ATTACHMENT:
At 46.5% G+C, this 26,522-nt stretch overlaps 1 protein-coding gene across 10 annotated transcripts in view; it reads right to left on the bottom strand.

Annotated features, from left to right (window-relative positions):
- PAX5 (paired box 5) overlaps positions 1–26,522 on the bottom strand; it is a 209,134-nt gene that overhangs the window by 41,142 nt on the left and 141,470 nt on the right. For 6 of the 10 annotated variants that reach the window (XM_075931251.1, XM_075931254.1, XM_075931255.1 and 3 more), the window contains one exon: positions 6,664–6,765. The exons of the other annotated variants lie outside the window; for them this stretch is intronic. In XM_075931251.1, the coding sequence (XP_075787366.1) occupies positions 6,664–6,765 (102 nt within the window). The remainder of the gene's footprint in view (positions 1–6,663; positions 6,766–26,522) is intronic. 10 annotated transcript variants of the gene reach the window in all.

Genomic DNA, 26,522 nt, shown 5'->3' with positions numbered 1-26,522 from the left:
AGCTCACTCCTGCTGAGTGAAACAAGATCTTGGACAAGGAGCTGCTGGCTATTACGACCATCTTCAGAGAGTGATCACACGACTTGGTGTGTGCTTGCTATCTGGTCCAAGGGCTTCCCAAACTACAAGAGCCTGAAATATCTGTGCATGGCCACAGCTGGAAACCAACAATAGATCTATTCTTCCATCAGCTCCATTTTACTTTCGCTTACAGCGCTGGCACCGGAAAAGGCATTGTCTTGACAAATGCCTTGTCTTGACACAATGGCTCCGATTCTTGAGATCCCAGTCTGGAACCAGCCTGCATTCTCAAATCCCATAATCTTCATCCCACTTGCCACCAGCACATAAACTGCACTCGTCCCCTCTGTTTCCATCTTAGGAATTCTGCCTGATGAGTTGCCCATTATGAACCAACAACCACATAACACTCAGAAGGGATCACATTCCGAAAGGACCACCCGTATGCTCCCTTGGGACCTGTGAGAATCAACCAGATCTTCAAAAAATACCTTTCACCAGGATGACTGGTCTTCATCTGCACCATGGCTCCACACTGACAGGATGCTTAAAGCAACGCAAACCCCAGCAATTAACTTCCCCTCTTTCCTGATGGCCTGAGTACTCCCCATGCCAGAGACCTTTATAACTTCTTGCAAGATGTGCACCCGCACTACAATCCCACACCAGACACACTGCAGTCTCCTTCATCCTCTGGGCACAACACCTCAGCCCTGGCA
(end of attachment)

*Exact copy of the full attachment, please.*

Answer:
At 46.5% G+C, this 26,522-nt stretch overlaps 1 protein-coding gene across 10 annotated transcripts in view; it reads right to left on the bottom strand.

Annotated features, from left to right (window-relative positions):
- PAX5 (paired box 5) overlaps positions 1–26,522 on the bottom strand; it is a 209,134-nt gene that overhangs the window by 41,142 nt on the left and 141,470 nt on the right. For 6 of the 10 annotated variants that reach the window (XM_075931251.1, XM_075931254.1, XM_075931255.1 and 3 more), the window contains one exon: positions 6,664–6,765. The exons of the other annotated variants lie outside the window; for them this stretch is intronic. In XM_075931251.1, the coding sequence (XP_075787366.1) occupies positions 6,664–6,765 (102 nt within the window). The remainder of the gene's footprint in view (positions 1–6,663; positions 6,766–26,522) is intronic. 10 annotated transcript variants of the gene reach the window in all.

Genomic DNA, 26,522 nt, shown 5'->3' with positions numbered 1-26,522 from the left:
AGCTCACTCCTGCTGAGTGAAACAAGATCTTGGACAAGGAGCTGCTGGCTATTACGACCATCTTCAGAGAGTGATCACACGACTTGGTGTGTGCTTGCTATCTGGTCCAAGGGCTTCCCAAACTACAAGAGCCTGAAATATCTGTGCATGGCCACAGCTGGAAACCAACAATAGATCTATTCTTCCATCAGCTCCATTTTACTTTCGCTTACAGCGCTGGCACCGGAAAAGGCATTGTCTTGACAAATGCCTTGTCTTGACACAATGGCTCCGATTCTTGAGATCCCAGTCTGGAACCAGCCTGCATTCTCAAATCCCATAATCTTCATCCCACTTGCCACCAGCACATAAACTGCACTCGTCCCCTCTGTTTCCATCTTAGGAATTCTGCCTGATGAGTTGCCCATTATGAACCAACAACCACATAACACTCAGAAGGGATCACATTCCGAAAGGACCACCCGTATGCTCCCTTGGGACCTGTGAGAATCAACCAGATCTTCAAAAAATACCTTTCACCAGGATGACTGGTCTTCATCTGCACCATGGCTCCACACTGACAGGATGCTTAAAGCAACGCAAACCCCAGCAATTAACTTCCCCTCTTTCCTGATGGCCTGAGTACTCCCCATGCCAGAGACCTTTATAACTTCTTGCAAGATGTGCACCCGCACTACAATCCCACACCAGACACACTGCAGTCTCCTTCATCCTCTGGGCACAACACCTCAGCCCTGGCA